MIPCOM: Why Jeffrey Katzenberg Offered 'Breaking Bad' Creators $75 Million for Three More Episodes
The DreamWorks Animation CEO says he wanted to create the greatest "pay-per-view event in scripted television ever."
CANNES – DreamWorks Animation CEO Jeffrey Katzenberg offered the Breaking Bad creators $25 million an episode for three more episodes of the show. His only stipulation was that the additional hourlong episodes be delivered in six-minute installments so they could be watched online via subscription.
His scheme, he told an audience gathered here for Wednesday's MIPCOM keynote, was to create "the greatest pay-per-view (event) in scripted television ever."
Of course, the $75 million offer for 180 additional minutes of the Vince Gilligan drama was a nonstarter given the way the series ended.
But Katzenberg, who like millions of viewers arrived at the series late into its run on AMC, relayed the story to illustrate the point that distributors will continue to pay a premium for high-quality content, whether it lives on linear TV or online.
"There is absolutely no doubt in my mind that millions of people would have downloaded those episodes."
It is a point the DreamWorks Animation chief recently demonstrated by plunking down $33 million for Brian Robbins' YouTube channel AwesomenessTV, which currently has 909,000 subscribers and 176 million views and already has spawned a successful Nickelodeon series of the same name culled from the YouTube content. And AwesomenessTV now also serves as a multichannel network (MCN) with 73,000 channels, 20 million subscribers and more than 1 billion page views.
The deal, said Katzenberg, is an "enormous opportunity." And along with DWA's five-year deal to create 300 hours of original kid-targeted content for Netflix, "it gets us directly in touch with the teen audience in a way that movies and TV can't."
That's because not only are younger consumers watching more content online, but they are also far more engaged with content viewed on touch-screen devices than they are with linear TV.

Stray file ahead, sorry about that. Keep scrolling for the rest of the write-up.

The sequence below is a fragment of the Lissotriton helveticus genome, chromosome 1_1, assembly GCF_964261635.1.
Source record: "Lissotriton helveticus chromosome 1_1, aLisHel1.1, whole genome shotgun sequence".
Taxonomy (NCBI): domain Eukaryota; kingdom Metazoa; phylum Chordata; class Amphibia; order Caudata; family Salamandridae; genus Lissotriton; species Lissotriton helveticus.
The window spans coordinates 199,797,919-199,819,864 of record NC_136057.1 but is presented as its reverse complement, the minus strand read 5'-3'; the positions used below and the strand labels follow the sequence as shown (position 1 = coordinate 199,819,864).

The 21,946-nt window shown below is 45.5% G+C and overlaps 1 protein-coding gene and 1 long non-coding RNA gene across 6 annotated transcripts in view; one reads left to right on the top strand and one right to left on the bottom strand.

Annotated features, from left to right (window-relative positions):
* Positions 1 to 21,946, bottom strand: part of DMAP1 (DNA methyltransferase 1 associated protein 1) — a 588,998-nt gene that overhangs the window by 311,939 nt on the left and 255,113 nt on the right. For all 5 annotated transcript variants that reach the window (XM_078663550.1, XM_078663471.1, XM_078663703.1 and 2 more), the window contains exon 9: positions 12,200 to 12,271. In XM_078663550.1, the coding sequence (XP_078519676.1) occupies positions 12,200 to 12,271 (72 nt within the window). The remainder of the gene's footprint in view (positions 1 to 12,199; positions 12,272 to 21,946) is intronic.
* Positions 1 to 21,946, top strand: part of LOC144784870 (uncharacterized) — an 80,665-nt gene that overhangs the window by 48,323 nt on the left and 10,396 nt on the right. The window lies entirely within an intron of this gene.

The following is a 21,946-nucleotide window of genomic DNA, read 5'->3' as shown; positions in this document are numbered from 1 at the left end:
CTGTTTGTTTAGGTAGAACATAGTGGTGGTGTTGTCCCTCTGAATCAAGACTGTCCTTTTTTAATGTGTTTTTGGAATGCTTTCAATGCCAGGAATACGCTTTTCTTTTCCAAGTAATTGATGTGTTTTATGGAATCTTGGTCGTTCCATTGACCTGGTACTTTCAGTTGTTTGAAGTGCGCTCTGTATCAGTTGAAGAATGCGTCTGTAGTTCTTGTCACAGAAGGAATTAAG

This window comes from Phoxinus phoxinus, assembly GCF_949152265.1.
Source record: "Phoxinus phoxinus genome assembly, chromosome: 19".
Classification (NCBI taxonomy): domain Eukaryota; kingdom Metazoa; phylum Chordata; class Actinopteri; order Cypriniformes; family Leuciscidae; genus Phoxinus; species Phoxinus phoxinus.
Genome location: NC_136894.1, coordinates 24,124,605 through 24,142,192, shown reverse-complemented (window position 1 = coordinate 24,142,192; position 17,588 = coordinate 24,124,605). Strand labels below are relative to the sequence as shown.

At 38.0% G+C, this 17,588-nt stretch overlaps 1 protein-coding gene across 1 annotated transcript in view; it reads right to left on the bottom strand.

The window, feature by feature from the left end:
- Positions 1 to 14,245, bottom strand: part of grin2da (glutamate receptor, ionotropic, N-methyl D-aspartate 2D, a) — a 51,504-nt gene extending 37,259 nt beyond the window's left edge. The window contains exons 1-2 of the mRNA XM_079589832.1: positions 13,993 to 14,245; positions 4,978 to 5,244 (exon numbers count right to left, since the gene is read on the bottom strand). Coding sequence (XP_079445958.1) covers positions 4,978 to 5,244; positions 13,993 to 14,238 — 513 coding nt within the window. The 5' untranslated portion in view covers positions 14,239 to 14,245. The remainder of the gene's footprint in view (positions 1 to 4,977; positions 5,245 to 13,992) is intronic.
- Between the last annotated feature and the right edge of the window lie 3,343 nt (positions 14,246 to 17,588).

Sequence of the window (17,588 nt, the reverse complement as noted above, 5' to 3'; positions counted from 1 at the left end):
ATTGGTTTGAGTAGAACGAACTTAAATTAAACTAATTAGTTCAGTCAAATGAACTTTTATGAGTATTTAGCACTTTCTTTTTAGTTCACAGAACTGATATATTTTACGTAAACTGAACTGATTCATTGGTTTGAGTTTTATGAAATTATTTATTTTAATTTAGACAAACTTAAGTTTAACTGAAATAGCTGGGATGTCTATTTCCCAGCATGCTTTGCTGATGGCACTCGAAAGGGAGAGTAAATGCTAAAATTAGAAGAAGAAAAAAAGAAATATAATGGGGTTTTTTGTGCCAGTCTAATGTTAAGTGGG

But Katzenberg noted that movies remain the "heart and soul" of the DreamWorks Animation brand, with an average box-office gross of more than $500 million. But DWA will increasingly seek out opportunistic partnerships and thus "look like a very different company" 15 years on, Katzenberg said.
Citing historian Daniel J. Boorstin's "Displacive Fallacy," which disputed the notion that new technologies replace old, Katzenberg noted that TV is "still great for our brand." However, "with the proliferation of distribution properties, there will inevitably be more demand for media."
And while funny cat videos and Carrie-inspired pranks will always have a place in the digital ecosystem, the industry will continually shift to high-quality, longform storytelling such as Netflix's House of Cards and Orange Is the New Black.
This is what Katzenberg called the "Parfait Paradigm," as a picture of a chocolate parfait being eyed by a hungry donkey from DreamWorks Animation's Shrek flashed on the giant screen behind him.
"Each new medium gives us qualities that are complementary to the media already in place," he said. "Just like a parfait" the experience becomes "richer and more satisfying."
Katzenberg characterized the web as "a great incubator of talent and concepts" with the "ability to drive viewers" to linear TV, as it did with Nick's AwesomenessTV.
"Whether the media is old or the media is new," concluded Katzenebrg, "content continues to drive success."